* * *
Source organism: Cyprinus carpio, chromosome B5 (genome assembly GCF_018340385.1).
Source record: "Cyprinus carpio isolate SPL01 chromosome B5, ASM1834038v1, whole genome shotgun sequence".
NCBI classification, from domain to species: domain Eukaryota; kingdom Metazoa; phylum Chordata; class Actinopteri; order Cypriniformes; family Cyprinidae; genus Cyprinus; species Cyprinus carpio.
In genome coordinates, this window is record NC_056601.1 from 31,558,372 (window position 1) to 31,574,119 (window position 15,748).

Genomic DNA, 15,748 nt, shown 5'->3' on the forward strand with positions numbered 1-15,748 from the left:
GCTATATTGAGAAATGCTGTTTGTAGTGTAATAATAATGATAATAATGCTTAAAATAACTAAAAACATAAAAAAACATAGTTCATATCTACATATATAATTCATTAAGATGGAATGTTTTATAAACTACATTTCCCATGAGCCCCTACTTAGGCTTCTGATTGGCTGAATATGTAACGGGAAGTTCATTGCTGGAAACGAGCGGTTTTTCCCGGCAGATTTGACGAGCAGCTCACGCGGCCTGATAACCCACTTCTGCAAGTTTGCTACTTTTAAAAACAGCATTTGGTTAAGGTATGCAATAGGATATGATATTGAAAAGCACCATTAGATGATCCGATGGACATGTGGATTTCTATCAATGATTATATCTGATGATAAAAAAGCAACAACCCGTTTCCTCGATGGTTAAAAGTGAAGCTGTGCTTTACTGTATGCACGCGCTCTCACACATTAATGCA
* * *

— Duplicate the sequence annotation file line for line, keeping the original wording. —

Source organism: Cyprinus carpio, chromosome B5 (genome assembly GCF_018340385.1).
Source record: "Cyprinus carpio isolate SPL01 chromosome B5, ASM1834038v1, whole genome shotgun sequence".
NCBI classification, from domain to species: domain Eukaryota; kingdom Metazoa; phylum Chordata; class Actinopteri; order Cypriniformes; family Cyprinidae; genus Cyprinus; species Cyprinus carpio.
In genome coordinates, this window is record NC_056601.1 from 31,558,372 (window position 1) to 31,574,119 (window position 15,748).

Genomic DNA, 15,748 nt, shown 5'->3' on the forward strand with positions numbered 1-15,748 from the left:
GCTATATTGAGAAATGCTGTTTGTAGTGTAATAATAATGATAATAATGCTTAAAATAACTAAAAACATAAAAAAACATAGTTCATATCTACATATATAATTCATTAAGATGGAATGTTTTATAAACTACATTTCCCATGAGCCCCTACTTAGGCTTCTGATTGGCTGAATATGTAACGGGAAGTTCATTGCTGGAAACGAGCGGTTTTTCCCGGCAGATTTGACGAGCAGCTCACGCGGCCTGATAACCCACTTCTGCAAGTTTGCTACTTTTAAAAACAGCATTTGGTTAAGGTATGCAATAGGATATGATATTGAAAAGCACCATTAGATGATCCGATGGACATGTGGATTTCTATCAATGATTATATCTGATGATAAAAAAGCAACAACCCGTTTCCTCGATGGTTAAAAGTGAAGCTGTGCTTTACTGTATGCACGCGCTCTCACACATTAATGCA